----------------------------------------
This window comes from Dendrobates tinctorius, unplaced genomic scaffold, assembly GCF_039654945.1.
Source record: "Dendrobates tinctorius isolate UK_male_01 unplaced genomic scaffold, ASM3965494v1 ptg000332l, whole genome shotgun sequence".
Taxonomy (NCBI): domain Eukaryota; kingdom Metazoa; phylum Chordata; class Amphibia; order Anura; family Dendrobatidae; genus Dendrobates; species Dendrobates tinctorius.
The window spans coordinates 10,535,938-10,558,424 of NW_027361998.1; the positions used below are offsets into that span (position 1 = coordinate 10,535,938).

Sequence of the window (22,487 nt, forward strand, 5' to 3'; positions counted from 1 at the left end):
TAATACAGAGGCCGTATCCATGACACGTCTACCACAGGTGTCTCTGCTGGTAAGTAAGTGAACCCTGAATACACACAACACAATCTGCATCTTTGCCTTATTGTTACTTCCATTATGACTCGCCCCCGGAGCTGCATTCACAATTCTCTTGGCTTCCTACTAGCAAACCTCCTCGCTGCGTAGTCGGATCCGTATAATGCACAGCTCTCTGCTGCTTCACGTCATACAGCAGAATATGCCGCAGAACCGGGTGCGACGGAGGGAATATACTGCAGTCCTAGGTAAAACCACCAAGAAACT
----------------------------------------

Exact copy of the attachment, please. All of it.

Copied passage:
This window comes from Dendrobates tinctorius, unplaced genomic scaffold, assembly GCF_039654945.1.
Source record: "Dendrobates tinctorius isolate UK_male_01 unplaced genomic scaffold, ASM3965494v1 ptg000332l, whole genome shotgun sequence".
Taxonomy (NCBI): domain Eukaryota; kingdom Metazoa; phylum Chordata; class Amphibia; order Anura; family Dendrobatidae; genus Dendrobates; species Dendrobates tinctorius.
The window spans coordinates 10,535,938-10,558,424 of NW_027361998.1; the positions used below are offsets into that span (position 1 = coordinate 10,535,938).

Sequence of the window (22,487 nt, forward strand, 5' to 3'; positions counted from 1 at the left end):
TAATACAGAGGCCGTATCCATGACACGTCTACCACAGGTGTCTCTGCTGGTAAGTAAGTGAACCCTGAATACACACAACACAATCTGCATCTTTGCCTTATTGTTACTTCCATTATGACTCGCCCCCGGAGCTGCATTCACAATTCTCTTGGCTTCCTACTAGCAAACCTCCTCGCTGCGTAGTCGGATCCGTATAATGCACAGCTCTCTGCTGCTTCACGTCATACAGCAGAATATGCCGCAGAACCGGGTGCGACGGAGGGAATATACTGCAGTCCTAGGTAAAACCACCAAGAAACT